After confusedly wandering around a little trying to get our bearings, we found a map, and discovered the Holiday Inn was directly in front of arrival doors 3 & 4. The minute you walk out, you can see it across the street.

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    I’d booked the hotel on $60 cash & 5,000 points, the equivalent of $100. We had a friendly reception at the desk and as a Priority Club Platinum I was given a room on the 6th (top) floor overlooking the departures level. The room was nice for a Holiday Inn and the bathroom was large and felt new. Amenities were Bath & Body Works coconut verbana, which left my hair a little rough and greasy.

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    We were a little hungry so we headed down to the hotel restaurant. The menu was basic, and probably expensive for Chile, but by American airport hotel restaurants it was reasonable. I had a shrimp bisque soup (mediocre) for $10 and my friend got the empanadas for $11, which were much better although a little doughy. The room service menu was the same as the restaurant with about a 20% mark up.

    We got up the next morning at 5:30 to be ready to check in for our flight at 6:30. There was only one breakfast option, a buffet for $17USD, so we decided to skip it and grab something at the airport.

    Getting to the LAN check-in area from the Holiday Inn was easy. Figuring out how to check-in was hard.

    We saw long long lines for the LAN bag drop counters, but no check in lanes. We finally saw the self serve kiosks in the middle of the terminal. We eventually figured it out and we were ready to go! Once again glad that we were not checking bags.

    Going through security was easy. The line through immigration was short and there was no wait in security.

    Not surprising since you could keep your coats and shoes on; your liquids could stay in your suitcase (in fact it wasn’t clear if the 311 rule applied here); and your laptop could stay in the bag.

    Next stop was to find breakfast. There was a Dunkin Donuts near our gate, but as we got to the front of the line, we discovered they spoke no English. And they used floury bread that was not the croissant pictured on the menu, but we didn’t discover that until later.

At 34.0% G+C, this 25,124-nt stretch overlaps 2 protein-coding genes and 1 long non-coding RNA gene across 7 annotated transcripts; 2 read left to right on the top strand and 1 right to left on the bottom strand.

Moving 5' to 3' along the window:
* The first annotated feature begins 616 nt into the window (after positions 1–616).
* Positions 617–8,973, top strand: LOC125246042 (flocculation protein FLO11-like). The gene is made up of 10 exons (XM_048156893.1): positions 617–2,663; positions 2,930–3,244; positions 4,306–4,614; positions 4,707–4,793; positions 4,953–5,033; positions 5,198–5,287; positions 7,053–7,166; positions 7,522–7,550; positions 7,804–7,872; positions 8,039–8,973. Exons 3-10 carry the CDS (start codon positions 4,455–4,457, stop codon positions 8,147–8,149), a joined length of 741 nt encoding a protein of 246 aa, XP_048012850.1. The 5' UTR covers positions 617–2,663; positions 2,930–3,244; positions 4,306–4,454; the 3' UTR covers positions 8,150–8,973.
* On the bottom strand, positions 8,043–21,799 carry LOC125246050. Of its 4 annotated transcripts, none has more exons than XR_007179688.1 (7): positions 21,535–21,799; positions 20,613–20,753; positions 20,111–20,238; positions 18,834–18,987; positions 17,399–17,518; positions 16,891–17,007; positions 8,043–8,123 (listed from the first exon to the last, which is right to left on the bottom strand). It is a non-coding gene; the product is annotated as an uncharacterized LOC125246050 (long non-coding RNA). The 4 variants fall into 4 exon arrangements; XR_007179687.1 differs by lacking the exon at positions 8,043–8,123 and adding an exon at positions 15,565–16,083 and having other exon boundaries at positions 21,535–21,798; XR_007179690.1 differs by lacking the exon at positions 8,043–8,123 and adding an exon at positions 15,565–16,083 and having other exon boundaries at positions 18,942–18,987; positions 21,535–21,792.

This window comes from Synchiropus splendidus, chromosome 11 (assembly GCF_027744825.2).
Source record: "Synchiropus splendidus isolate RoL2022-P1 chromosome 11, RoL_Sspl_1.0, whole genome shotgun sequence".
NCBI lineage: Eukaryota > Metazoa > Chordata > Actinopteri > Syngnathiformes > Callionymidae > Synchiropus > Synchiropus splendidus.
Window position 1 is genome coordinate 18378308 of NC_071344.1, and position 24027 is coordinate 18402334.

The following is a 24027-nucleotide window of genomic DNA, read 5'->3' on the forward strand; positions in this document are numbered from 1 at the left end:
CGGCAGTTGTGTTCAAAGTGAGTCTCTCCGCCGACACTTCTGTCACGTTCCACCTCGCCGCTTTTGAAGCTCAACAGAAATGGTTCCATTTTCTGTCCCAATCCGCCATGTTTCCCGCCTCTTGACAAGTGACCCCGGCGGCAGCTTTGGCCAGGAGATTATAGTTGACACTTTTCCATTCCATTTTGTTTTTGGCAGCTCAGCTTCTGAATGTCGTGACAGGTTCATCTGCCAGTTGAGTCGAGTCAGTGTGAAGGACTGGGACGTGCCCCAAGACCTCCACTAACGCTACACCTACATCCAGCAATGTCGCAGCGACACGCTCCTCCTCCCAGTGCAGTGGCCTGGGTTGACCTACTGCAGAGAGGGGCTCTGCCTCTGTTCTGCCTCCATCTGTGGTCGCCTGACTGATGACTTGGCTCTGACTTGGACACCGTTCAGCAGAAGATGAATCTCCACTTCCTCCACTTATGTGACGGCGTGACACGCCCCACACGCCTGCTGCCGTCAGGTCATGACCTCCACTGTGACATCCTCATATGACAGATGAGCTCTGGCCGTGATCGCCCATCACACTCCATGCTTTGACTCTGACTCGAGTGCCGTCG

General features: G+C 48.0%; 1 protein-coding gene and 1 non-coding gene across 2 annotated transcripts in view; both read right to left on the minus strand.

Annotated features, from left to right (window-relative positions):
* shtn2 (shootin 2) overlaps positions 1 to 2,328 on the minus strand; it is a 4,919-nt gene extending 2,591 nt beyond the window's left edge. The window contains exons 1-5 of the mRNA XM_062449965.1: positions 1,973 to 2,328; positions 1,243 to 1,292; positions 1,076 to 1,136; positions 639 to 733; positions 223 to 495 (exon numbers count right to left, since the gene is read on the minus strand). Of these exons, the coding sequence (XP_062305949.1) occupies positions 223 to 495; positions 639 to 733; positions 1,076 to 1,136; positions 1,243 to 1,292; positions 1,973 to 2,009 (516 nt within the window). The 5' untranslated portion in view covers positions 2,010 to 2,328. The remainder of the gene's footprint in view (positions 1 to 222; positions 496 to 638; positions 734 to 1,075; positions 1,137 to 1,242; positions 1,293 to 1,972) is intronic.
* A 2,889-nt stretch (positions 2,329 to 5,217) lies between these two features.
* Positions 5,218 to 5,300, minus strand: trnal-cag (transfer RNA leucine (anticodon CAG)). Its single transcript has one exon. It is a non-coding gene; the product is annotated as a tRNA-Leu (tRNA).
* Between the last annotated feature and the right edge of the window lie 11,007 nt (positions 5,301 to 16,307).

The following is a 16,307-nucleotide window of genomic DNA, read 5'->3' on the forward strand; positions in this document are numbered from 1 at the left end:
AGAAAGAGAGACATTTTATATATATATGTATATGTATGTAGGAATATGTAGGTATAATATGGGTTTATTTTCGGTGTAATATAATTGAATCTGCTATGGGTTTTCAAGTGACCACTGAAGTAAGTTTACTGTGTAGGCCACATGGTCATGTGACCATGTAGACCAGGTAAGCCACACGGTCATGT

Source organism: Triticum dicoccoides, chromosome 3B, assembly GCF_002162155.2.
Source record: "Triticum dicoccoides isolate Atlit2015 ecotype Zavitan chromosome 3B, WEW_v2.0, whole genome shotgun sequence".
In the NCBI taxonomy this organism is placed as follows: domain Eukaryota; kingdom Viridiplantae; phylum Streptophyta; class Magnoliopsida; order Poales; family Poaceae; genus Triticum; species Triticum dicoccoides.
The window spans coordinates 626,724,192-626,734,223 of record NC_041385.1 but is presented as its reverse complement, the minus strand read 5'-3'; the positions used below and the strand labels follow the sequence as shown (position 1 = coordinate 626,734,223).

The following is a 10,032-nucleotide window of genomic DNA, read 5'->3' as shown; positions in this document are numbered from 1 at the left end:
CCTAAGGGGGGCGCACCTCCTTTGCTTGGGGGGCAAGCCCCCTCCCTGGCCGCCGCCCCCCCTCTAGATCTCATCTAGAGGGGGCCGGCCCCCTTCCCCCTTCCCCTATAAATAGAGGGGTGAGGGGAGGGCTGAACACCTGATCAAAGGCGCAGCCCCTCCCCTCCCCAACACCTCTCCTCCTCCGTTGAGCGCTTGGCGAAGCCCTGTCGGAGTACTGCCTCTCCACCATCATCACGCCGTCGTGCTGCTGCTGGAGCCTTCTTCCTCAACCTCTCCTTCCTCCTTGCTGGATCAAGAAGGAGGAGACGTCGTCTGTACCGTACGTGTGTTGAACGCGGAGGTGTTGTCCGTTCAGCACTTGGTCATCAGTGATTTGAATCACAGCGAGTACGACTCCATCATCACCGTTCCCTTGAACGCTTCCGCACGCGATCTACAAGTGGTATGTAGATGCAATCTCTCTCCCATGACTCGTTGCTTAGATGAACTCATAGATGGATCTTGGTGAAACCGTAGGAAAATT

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    I knew just enough high school Spanish to understand that they were out of “huevos” for the sandwiches and to order coffee con leche. The sandwiches weren’t quite what we were in the mood for, but we to make sure we had something in our stomachs before a full day of wine tasting.

    Because we only knew a little bit of Spanish, the LAN boarding process was not intuitive. The instructions were mostly in Spanish, the occasional English translation over the intercom was more of a tribute to offering another language option rather than trying to communicate.

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  6. KLA
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    KLA Silver Member

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    The flight was about 25 minutes long, just enough time to fill out Argentina immigration and customs forms. The view of the Andes during that flight was amazing. Worth the entire trip just for that view.

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    Once we landed, they deplaned from both ends of the plane (yay!) via stairs. (Was very glad I was wearing wedges and not heels that day.)

    The immigration line was long for locals, the majority of the passengers, and only about 10 minutes for us. Since we hadn’t checked any bags, we quickly sailed through customs and went out to meet our guide.

    Our wonderful guide Miguel Sanz (j_miguelsanz@hotmail.com) picked us up at the airport and whisked us away to begin our first day of wine tasting in Mendoza.

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    Figuring out which wineries to visit was actually one of the major planning challenges. We like nice wine, we want to try nice wines we can’t get or can’t afford in the US, but how can we tell if the wineries being recommended would actually be to our taste or if they’re just the usual for tourists.

    Miguel was recommended by a friend of a friend, so there was already some trust, but he didn’t know our preferences yet and surfing the winery websites with little knowledge of the region wasn’t very illuminating. We were able to run the list of suggested wineries by the friend of a friend who gave some insight on which to keep and which to substitute.